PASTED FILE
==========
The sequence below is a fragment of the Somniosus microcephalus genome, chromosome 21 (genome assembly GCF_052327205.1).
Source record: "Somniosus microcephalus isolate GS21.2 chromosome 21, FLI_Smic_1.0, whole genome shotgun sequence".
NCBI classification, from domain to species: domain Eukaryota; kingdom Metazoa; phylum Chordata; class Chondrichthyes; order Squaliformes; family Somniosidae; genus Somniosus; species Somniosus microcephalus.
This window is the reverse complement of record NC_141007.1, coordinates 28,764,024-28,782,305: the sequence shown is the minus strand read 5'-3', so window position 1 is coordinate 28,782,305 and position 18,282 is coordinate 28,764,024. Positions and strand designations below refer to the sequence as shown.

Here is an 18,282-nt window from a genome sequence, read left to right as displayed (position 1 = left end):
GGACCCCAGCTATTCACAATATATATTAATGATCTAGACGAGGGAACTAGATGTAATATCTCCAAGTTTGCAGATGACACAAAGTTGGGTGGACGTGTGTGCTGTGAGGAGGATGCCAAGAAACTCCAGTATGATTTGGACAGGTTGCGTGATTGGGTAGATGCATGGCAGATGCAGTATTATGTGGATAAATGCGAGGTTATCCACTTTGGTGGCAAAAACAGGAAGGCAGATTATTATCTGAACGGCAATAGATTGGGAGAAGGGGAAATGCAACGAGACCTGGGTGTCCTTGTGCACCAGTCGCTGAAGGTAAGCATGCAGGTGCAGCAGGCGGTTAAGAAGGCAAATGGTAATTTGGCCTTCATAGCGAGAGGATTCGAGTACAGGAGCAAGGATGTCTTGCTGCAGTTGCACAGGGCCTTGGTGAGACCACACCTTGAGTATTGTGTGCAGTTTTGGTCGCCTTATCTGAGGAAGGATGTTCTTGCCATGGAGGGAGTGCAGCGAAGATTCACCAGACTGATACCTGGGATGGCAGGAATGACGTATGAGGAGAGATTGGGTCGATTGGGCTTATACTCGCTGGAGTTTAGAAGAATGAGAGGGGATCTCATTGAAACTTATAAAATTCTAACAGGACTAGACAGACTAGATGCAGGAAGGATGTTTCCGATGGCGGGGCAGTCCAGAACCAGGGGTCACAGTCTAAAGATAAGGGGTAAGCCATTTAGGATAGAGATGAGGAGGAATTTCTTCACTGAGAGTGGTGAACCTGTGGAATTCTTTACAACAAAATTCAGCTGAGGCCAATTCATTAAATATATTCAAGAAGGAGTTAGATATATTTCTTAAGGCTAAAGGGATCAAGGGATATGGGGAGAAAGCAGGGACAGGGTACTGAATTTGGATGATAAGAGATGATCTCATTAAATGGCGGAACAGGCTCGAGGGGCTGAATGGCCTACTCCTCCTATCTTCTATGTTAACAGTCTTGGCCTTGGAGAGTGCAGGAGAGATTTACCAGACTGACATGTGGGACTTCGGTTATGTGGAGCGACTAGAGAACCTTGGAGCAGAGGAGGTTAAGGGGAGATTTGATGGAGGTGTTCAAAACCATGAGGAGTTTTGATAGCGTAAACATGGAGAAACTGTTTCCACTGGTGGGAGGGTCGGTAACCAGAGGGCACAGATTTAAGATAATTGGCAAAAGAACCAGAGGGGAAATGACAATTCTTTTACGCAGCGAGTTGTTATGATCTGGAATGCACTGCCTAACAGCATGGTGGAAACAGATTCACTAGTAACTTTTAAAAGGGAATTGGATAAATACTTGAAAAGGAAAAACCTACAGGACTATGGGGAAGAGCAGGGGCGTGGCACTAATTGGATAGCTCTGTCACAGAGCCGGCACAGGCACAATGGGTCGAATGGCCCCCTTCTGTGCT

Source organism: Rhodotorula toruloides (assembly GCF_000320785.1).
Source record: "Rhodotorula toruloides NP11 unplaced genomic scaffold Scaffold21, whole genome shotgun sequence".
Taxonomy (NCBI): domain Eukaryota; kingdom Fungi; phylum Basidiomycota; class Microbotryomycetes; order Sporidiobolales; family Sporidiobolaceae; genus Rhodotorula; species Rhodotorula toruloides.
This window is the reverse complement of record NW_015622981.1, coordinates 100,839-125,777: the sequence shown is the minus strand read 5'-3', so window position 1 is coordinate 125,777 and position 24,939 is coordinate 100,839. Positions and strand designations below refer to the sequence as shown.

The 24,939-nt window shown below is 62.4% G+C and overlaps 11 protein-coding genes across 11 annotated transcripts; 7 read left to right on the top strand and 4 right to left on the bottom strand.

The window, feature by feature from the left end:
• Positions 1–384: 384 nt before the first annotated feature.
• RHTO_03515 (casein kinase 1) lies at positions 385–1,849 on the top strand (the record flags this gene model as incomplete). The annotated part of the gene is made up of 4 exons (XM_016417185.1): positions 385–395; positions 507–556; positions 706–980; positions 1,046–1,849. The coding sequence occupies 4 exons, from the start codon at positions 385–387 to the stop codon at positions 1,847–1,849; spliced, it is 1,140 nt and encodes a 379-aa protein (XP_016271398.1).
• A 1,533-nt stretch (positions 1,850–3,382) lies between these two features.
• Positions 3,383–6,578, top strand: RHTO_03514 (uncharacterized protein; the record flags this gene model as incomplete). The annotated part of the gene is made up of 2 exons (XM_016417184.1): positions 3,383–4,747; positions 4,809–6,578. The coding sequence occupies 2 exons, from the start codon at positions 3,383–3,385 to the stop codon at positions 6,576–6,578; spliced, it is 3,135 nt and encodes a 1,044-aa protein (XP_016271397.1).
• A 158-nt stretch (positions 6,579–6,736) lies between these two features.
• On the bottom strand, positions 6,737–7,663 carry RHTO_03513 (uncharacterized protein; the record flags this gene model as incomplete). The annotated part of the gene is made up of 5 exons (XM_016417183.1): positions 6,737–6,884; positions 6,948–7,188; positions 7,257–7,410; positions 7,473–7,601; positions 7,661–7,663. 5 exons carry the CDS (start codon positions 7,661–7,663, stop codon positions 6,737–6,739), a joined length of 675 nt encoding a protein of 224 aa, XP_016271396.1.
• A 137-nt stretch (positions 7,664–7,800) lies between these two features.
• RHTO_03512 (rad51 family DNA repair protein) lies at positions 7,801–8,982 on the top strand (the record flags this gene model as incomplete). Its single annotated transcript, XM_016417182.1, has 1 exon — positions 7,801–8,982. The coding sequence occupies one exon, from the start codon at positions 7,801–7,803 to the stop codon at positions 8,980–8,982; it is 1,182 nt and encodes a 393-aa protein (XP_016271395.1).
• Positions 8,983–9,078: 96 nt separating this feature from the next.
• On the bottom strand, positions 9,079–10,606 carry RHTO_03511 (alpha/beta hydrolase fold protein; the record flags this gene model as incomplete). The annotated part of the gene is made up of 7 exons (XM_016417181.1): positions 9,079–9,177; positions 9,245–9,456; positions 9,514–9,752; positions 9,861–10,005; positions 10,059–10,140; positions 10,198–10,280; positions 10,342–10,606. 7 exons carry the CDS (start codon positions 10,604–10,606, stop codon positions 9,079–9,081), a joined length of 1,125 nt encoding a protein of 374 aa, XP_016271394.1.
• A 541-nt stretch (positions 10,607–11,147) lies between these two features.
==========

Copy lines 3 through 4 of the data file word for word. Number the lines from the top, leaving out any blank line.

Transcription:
NCBI classification, from domain to species: domain Eukaryota; kingdom Metazoa; phylum Chordata; class Chondrichthyes; order Squaliformes; family Somniosidae; genus Somniosus; species Somniosus microcephalus.
This window is the reverse complement of record NC_141007.1, coordinates 28,764,024-28,782,305: the sequence shown is the minus strand read 5'-3', so window position 1 is coordinate 28,782,305 and position 18,282 is coordinate 28,764,024. Positions and strand designations below refer to the sequence as shown.